As you begin to grow your real estate investment portfolio, one of the most important choices that you will make is how to protect this amazing asset. After all, this is an investment in your financial future and even your ability to retire early and enjoy life. So protecting your investment, your future and yourself should be your first concern.
Liability is a risk that every property owner needs to be aware of and understand. You can be ultra-careful about inspecting your property, making repairs and maintaining the place in great condition, but there are always risks. And after an accident is not the time to discover that you are not in a good place with your insurance coverage. You could be sued for damage to another person’s property, such as a vehicle or even their property that sits next to yours if it was damaged by a fire or explosion from a gas leak just to name a couple potential issues. But far worse than the damage to property, is an injury to a person. This gets very expensive, very quickly. You can be liable for medical bills, loss of income, loss of future earning potential and even pain and suffering depending on the state where the property is located.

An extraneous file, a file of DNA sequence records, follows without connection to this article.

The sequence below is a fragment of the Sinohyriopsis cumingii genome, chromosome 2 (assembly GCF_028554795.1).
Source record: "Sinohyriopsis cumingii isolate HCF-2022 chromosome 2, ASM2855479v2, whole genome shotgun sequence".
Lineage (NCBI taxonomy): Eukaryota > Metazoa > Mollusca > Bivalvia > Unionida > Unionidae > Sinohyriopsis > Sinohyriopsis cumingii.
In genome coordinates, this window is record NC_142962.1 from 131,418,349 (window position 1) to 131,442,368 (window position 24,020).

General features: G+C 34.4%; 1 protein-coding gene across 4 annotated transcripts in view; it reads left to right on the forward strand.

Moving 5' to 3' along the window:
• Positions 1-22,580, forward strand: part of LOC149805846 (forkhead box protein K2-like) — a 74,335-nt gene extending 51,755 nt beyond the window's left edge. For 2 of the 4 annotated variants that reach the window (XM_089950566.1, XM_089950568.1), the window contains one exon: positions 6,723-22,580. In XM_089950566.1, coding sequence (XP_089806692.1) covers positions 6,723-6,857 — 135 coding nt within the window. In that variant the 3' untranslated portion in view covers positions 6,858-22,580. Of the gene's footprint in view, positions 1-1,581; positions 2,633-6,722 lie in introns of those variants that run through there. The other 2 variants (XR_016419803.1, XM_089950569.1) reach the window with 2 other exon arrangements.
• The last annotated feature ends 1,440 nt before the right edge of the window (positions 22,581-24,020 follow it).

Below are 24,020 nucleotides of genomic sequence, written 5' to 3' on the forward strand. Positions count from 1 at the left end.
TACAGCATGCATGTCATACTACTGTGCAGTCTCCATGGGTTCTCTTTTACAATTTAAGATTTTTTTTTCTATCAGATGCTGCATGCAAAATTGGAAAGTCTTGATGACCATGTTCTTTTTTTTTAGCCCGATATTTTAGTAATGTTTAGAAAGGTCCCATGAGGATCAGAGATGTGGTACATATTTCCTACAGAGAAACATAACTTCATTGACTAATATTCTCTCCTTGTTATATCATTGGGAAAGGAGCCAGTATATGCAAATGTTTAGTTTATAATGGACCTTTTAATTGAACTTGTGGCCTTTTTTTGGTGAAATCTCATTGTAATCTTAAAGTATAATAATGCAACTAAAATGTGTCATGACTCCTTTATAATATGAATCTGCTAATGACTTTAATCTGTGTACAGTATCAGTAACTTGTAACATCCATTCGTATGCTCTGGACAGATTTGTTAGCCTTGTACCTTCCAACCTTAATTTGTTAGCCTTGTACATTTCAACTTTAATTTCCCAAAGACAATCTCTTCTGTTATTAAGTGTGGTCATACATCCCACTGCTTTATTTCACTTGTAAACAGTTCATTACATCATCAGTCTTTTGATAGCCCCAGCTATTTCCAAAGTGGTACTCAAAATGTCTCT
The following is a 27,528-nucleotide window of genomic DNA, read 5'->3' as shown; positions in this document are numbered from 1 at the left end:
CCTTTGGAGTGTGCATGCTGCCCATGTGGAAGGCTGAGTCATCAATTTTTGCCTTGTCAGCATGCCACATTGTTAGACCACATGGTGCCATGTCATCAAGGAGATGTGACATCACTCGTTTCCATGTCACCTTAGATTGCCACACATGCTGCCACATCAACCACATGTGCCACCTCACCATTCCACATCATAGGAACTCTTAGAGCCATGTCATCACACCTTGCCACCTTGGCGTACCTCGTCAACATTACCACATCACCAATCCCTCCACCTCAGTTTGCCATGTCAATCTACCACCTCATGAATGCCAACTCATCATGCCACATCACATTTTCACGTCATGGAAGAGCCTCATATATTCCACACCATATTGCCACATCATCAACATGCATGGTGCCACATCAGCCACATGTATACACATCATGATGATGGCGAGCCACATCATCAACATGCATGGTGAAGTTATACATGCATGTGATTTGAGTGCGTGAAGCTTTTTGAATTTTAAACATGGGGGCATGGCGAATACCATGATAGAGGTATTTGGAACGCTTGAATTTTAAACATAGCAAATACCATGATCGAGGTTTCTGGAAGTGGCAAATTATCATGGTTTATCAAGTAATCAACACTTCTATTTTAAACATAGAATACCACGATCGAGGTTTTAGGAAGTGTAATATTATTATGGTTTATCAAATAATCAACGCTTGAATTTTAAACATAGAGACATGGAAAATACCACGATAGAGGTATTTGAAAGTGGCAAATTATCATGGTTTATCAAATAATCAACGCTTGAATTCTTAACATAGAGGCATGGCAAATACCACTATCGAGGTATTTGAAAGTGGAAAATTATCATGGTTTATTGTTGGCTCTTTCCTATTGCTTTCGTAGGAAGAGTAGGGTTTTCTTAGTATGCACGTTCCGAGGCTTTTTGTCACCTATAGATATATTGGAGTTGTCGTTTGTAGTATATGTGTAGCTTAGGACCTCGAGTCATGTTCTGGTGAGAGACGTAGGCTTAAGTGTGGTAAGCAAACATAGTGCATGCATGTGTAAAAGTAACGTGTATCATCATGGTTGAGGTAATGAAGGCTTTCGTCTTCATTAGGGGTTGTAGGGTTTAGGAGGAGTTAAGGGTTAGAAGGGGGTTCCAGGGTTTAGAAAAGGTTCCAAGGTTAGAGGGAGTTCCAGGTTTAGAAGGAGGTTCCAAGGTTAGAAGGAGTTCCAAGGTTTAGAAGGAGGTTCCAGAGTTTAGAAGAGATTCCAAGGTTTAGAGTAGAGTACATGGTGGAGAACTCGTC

Insurance is your number one shield from expenses after an incident at a property that you own. This will pay the damages and even help you to cover the cost of repairing your property. This is the most common way that all property owners, investors, and residents of a property alike, protect themselves from the expenses associated with all types of accidents.
When you want to go a step further and be sure that your personal assets such as your home, your retirement accounts and your savings are protected, you need to consider a trust. This creates an entity that owns the property but does not include ownership of any of your personal property, possessions or wealth. If there are issues that insurance does not cover, the plaintiff who is suing will only be able to sue the trust and not you personally. An LLC is another way to strategically separate your personal wealth and assets from your investment properties. If you only own a few properties, then each one could “reside” in its own LLC, but this can become complex very quickly if you own many properties.